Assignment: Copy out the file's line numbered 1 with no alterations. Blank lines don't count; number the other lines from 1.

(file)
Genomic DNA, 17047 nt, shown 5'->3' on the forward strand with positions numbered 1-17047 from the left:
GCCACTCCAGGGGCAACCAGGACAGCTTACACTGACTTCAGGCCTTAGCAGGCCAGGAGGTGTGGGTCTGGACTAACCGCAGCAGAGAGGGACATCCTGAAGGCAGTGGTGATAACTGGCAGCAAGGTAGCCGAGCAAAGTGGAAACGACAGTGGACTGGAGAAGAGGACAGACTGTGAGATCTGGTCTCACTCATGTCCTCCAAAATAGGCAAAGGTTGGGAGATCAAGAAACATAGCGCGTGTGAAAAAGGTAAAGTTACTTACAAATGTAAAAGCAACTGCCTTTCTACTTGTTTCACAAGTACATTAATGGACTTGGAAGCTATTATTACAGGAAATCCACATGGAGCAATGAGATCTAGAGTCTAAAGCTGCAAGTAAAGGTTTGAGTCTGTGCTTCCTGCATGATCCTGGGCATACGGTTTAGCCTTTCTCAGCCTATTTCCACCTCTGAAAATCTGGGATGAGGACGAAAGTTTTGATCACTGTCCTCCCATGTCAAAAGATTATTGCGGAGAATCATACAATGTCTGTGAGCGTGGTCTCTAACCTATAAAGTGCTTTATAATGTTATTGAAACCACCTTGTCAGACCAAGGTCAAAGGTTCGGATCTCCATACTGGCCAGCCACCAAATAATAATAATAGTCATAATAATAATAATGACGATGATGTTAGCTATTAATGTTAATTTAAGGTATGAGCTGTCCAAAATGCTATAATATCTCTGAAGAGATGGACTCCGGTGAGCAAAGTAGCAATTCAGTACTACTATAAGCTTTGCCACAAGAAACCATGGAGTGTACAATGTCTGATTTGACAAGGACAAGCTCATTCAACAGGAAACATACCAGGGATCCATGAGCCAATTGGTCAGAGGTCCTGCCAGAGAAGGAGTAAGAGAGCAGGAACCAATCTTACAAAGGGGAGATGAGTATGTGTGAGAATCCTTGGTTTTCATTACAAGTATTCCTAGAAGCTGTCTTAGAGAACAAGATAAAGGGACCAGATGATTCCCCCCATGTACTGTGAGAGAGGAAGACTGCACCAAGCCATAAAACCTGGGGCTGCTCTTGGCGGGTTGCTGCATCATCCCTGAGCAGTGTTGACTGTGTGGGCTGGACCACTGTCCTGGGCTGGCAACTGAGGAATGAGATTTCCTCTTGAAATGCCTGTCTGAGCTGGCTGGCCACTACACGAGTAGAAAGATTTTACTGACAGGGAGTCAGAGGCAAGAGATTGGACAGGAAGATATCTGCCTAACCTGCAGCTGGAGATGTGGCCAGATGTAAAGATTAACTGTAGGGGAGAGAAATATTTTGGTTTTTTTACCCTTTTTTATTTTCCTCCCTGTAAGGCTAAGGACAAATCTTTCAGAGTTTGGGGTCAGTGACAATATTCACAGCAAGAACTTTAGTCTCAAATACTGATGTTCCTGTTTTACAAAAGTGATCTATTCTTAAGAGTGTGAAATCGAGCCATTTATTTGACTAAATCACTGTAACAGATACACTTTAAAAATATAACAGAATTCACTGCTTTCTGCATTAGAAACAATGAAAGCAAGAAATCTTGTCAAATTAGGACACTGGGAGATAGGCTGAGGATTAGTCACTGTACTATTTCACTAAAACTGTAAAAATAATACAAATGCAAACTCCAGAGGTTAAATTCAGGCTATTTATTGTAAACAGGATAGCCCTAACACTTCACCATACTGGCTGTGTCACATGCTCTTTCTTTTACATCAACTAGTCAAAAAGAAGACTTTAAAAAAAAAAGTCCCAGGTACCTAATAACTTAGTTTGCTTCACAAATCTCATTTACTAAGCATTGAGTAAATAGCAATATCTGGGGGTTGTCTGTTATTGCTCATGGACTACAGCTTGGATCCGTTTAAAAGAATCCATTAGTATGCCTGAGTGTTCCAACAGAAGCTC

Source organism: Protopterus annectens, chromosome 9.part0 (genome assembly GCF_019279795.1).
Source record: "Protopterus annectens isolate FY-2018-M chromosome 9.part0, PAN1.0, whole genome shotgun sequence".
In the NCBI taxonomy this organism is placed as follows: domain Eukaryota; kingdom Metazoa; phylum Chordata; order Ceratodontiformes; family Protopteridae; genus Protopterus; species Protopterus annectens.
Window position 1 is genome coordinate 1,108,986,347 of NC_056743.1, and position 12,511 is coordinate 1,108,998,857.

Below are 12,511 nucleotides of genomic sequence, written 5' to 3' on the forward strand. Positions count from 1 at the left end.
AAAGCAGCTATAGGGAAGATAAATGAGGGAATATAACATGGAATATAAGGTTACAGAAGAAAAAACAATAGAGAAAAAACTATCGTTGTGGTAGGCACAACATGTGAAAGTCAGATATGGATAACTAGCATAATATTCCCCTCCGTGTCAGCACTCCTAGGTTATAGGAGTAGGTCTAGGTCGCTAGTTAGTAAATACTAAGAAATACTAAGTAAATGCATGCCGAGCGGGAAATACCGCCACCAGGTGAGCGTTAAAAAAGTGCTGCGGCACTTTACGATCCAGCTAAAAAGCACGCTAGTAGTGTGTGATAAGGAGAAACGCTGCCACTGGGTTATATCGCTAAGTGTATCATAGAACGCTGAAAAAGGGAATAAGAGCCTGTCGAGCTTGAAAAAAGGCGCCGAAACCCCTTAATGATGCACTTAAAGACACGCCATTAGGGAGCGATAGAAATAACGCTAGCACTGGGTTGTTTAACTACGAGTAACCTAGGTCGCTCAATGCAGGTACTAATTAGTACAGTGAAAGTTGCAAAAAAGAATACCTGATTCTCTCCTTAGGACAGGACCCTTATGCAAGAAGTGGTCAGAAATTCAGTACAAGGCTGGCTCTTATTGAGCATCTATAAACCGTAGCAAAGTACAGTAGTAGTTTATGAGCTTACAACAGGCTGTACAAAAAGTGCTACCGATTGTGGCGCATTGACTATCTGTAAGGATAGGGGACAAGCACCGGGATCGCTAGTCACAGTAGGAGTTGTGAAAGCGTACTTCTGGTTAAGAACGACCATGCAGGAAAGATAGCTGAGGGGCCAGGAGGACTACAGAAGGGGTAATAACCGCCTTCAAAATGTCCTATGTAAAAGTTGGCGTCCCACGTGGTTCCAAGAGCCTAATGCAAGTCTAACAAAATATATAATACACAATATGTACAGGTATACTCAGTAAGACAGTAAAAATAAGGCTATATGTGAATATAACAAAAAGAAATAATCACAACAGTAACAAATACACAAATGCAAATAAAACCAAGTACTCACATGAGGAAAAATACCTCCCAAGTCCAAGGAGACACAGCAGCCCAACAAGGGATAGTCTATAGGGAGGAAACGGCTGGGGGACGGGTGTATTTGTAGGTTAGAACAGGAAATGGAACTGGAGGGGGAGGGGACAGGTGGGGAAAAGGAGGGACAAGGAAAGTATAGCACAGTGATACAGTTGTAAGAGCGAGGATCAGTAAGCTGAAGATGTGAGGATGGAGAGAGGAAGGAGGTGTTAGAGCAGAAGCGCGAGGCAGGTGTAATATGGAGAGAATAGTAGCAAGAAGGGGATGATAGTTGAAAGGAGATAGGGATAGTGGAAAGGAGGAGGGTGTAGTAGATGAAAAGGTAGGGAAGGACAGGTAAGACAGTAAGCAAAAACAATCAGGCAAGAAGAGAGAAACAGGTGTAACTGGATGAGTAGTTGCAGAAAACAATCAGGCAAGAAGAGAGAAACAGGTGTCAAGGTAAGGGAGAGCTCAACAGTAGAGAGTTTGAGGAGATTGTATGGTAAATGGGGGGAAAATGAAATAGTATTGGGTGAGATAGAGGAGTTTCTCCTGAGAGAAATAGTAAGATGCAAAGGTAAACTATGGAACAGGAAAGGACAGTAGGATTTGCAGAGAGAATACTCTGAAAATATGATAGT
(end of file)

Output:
Genomic DNA, 17047 nt, shown 5'->3' on the forward strand with positions numbered 1-17047 from the left: